Today’s Headlines: Migrants offer details on Florida contractors who pushed California flights

Migrants wait at El Paso's Sacred Heart Church on Friday.
(Ivan Pierre Aguirre / For The Times)

Hello, it’s Monday, June 12, and here are the stories you shouldn’t miss today.


Migrants say Florida contractors pushed to get them to board planes to California

Like many asylum seekers released on parole by Customs and Border Protection, María had no money to pay for a plane or bus ticket. She slept in the church shelter, then in the alley outside, for three weeks, until a woman approached and said she would fly María on a private plane to California.

The woman promised lodging and legal help if she got on the plane. What María didn’t know was that the woman was a contractor hired by the administration of Florida Gov. Ron DeSantis.


“She told us not to be afraid — that she didn’t want to steal our hearts or our organs or anything,” María said.

Migrant flights and the national attention they’ve drawn are yet another chapter in the political fight over the border, with California officials vowing to investigate whether a recent group of travelers flown to Sacramento were misled and the Florida governor doubling down. Migrants told The Times that a small group of people pushed aggressively for them to board flights. Some declined, suspicious of the promises being made.

Trump indicted on 37 charges, including Espionage Act violations, in classified records case

Former President Trump was indicted on 37 charges, including 31 counts of violations of the Espionage Act, as part of special counsel Jack Smith’s investigation into the mishandling of classified documents from Trump’s time in the White House.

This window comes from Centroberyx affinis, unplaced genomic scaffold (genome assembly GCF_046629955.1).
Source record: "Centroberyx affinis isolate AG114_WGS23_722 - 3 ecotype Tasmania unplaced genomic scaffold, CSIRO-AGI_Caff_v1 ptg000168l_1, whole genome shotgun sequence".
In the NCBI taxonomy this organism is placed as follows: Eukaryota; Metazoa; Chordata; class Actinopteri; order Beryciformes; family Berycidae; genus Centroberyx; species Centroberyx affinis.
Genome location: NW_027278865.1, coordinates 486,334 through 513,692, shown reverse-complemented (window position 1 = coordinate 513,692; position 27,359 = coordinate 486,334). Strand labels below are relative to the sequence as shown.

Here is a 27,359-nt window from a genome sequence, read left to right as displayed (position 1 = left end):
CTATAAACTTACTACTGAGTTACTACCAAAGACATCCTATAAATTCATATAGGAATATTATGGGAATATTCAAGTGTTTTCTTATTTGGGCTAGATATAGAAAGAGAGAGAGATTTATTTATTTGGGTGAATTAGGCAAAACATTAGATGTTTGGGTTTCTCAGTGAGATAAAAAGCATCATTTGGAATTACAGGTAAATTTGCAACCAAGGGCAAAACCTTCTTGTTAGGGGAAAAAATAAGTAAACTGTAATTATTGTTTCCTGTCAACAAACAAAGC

The announcement came Friday, a day after Trump posted on social media that he had been indicted. He is the first U.S. president charged with a federal crime.


The 49-page indictment, released Friday by the Department of Justice, details accusations that Trump stored boxes containing classified documents in various locations at Mar-a-Lago, his Florida estate, including a bathroom and shower.

According to the indictment, among the top-secret and other classified records were details on foreign nations’ nuclear capabilities, as well as information regarding defense and weapons capabilities of both U.S. and foreign countries, U.S. nuclear programs, potential vulnerabilities of the U.S. and its allies to military attack and plans for possible retaliation in response to an attack.

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Californians were asked to cut water use 15% during the drought. How close did they get?

The results are in: As California endured its three driest years on record, urban users made a significant effort to conserve water but fell far short of Gov. Gavin Newsom’s request to reduce use by 15%.

A Los Angeles Times analysis has found that between July 2021, when Newsom first called on Californians to voluntarily cut back, and March of this year, when he rescinded that request amid a very wet winter, statewide savings were 7%. Progress varied considerably by region and by water district.


But state officials say the numbers belie the long-term conservation efforts Californians have made in recent decades, including significant savings during the 2012-16 drought.

After WeHo-L.A. split, many expected ‘Pride wars.’ Instead, it’s a fight for survival.